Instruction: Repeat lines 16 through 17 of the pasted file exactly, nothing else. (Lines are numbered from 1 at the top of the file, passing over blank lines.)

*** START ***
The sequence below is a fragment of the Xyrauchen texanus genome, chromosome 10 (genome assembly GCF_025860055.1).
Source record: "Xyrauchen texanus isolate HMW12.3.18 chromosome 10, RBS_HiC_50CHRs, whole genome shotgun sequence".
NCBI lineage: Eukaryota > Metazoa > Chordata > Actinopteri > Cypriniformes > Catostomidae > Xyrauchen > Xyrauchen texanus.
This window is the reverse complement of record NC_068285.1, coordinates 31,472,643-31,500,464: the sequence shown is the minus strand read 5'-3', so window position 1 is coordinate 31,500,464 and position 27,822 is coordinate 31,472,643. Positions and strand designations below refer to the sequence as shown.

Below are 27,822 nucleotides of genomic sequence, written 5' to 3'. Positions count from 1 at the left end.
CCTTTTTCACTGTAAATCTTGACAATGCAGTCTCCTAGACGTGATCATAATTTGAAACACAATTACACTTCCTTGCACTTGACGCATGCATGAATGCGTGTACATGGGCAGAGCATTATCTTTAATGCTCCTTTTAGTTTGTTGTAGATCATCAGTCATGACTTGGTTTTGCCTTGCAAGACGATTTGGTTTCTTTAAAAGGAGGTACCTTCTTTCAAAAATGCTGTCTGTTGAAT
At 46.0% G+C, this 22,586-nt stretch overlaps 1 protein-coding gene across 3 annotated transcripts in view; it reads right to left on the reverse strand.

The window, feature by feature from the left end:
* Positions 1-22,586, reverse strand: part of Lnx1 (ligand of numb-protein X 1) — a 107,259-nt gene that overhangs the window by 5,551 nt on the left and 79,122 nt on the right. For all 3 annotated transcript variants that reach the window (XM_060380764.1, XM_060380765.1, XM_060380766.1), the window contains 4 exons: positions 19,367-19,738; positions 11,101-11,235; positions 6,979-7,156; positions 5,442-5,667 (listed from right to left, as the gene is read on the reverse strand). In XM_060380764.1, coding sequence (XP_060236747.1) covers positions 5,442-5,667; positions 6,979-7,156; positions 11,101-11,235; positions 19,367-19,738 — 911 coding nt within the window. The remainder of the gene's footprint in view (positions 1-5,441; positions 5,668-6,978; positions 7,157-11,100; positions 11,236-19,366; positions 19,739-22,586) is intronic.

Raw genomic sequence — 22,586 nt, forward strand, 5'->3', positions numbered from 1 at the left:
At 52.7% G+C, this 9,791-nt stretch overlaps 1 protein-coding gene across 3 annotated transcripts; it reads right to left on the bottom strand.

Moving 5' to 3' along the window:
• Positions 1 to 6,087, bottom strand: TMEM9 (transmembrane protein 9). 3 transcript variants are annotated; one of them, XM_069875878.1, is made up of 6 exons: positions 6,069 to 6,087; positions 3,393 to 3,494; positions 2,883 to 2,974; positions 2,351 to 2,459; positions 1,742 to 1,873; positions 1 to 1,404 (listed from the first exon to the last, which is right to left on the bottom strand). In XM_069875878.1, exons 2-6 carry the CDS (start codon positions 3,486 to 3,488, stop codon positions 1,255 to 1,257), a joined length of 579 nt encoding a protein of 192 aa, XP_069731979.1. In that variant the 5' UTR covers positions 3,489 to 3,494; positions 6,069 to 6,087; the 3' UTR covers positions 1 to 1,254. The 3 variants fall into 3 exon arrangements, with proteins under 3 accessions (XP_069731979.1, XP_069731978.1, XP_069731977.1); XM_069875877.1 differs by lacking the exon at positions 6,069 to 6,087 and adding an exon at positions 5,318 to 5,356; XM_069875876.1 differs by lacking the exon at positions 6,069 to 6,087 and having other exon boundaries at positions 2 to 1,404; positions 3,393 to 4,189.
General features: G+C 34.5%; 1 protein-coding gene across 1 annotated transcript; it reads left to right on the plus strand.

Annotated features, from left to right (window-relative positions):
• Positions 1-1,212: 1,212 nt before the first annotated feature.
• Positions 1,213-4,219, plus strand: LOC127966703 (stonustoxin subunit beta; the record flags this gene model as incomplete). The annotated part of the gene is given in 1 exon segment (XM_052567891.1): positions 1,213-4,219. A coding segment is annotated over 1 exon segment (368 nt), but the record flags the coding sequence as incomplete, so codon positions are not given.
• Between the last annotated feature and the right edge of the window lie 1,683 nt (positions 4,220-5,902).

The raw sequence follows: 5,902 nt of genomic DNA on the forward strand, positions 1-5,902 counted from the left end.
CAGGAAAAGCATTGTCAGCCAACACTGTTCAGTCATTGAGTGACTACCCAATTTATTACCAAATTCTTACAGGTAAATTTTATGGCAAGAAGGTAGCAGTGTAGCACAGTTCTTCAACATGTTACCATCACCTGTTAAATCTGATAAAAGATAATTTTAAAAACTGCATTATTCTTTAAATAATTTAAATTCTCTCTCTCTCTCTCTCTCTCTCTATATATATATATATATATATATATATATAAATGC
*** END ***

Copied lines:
• Positions 1-1,212: 1,212 nt before the first annotated feature.
• Positions 1,213-4,219, plus strand: LOC127966703 (stonustoxin subunit beta; the record flags this gene model as incomplete). The annotated part of the gene is given in 1 exon segment (XM_052567891.1): positions 1,213-4,219. A coding segment is annotated over 1 exon segment (368 nt), but the record flags the coding sequence as incomplete, so codon positions are not given.